This explanation’s pretty good too, though!

      • minjche says:

        Forget typos, how about using the phrase “reach out” in place of “contact”?

        I put that in the same ilk as “utilize” in place of “use”.

        /(silly) pet peeves

  3. backbroken says:

    So, a company went out of its way to make a sale.

    Congratulations, I think.

  4. Vox Republica says:

    Try as it might, the heavy cloud of cigar smoke could not quiet the din of executive-level lamentations and caterwauling. From each suited node of panic ran forth terminology—overleveraged, stagnant, inefficient, Pleistocene—that contributed to the greater River Dread. At the head of this table sat a distinctly rotund gentleman, time-robbed of his hair and given spectacles for compensation. It was just as the River Dread was set to run over its banks when the sound of fist against mahogany silenced the deluge.

    “Thompson,” the older man half-whispered. “Your presentation, please.”

    With this, a slight man in both countenance and masculine wiles, stood from his chair, hands visibly shaking. He swallowed hard, partly to remind himself not to vomit in fear, and partly as his routine wind-up prior to speaking.

    “Sir… we have spent two months looking at the data, and we’ve come to the conclusion that we can improve our bottom line if we–“

    He slowly straightened his posture, as though coaxed by the stares of his equally doomed peers.

    “Sir, we need to start offering products in exchange for currency.”

    The table—both the furniture and its occupants—sat silent for a beat. Two beats. Three beats. Then, surely as the river was about to drown them all…

    The old man laughed.

    Lenovo would live to see another day.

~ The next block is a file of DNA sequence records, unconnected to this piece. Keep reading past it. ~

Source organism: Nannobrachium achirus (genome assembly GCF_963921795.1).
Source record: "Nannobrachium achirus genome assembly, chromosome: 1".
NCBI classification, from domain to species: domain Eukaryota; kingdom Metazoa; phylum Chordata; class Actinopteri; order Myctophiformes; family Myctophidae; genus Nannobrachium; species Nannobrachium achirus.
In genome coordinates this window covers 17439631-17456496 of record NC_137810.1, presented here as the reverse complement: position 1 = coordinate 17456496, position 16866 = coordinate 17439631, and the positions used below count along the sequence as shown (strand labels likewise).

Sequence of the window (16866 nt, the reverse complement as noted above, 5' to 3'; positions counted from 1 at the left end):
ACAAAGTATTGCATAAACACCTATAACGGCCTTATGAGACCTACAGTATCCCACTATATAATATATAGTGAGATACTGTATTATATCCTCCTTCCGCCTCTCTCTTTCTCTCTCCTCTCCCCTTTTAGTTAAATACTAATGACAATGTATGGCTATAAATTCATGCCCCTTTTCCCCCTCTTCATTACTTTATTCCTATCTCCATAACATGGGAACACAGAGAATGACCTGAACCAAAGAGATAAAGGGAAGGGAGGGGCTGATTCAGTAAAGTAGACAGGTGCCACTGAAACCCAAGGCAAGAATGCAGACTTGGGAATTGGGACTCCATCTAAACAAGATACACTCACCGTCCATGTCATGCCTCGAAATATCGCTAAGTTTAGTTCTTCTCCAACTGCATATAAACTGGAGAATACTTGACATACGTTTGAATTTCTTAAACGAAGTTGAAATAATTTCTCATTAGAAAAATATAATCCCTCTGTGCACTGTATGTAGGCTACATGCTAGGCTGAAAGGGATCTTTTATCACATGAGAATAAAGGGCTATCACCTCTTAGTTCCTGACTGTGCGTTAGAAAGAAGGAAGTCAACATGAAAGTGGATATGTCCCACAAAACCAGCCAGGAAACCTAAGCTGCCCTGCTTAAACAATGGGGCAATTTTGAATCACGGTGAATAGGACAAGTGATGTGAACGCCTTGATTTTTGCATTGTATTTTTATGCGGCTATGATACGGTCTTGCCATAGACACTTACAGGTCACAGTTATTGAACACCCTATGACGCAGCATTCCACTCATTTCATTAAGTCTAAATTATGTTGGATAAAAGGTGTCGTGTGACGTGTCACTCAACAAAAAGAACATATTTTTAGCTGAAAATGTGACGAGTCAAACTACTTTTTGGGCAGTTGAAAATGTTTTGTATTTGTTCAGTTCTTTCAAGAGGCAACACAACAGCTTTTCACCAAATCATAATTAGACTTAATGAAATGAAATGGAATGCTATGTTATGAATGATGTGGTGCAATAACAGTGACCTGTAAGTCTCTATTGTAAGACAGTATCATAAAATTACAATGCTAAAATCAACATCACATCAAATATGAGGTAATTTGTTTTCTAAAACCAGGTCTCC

• scoosdad says:

      Bravo. Another masterpiece.

      The next chapter ought to be how they were told that they actually needed to keep the products they sell in stock.

    • 401k says:

      I feel like you’d be worth having a twitter account to follow. I hope you get paid for some of your writing because it is quite brilliant.

  5. daggio says:

    And what would have happened if Consumerist didn’t publish the story? Exactly…

    Consumerist failed to publish my story about a cancelled order which could have been seen by Lenovo who might have sold me a laptop…

    I guess the only way to resolve issues is to go to the media who then cherry picks stories to run.

  6. q`Tzal says:

    Note to all PR flacks at retail corporations: follow the Consumerist blog with simple keyword search string.
    Then proactively head off any issue as soon as it posts.
    Don’t shift the blame, pass the buck or lie: the internet remembers.

    Do this and you will build customer loyalty not seen since the 1950’s.

  7. q`Tzal says:

    Note to all PR flacks at retail corporations: follow the Consumerist blog with simple keyword search string.
    Then proactively head off any issue as soon as it posts.
    Don’t shift the blame, pass the buck or lie: the internet remembers.

    Do this and you will build customer loyalty not seen since the 1950’s.

  8. Anne Noise says:

    Lenovo also responded to me on Twitter, telling me their rep had followed up, which she had. It was an interesting touch, and served more for them to get a positive tweet out, but whatevs. Good on Lenovo.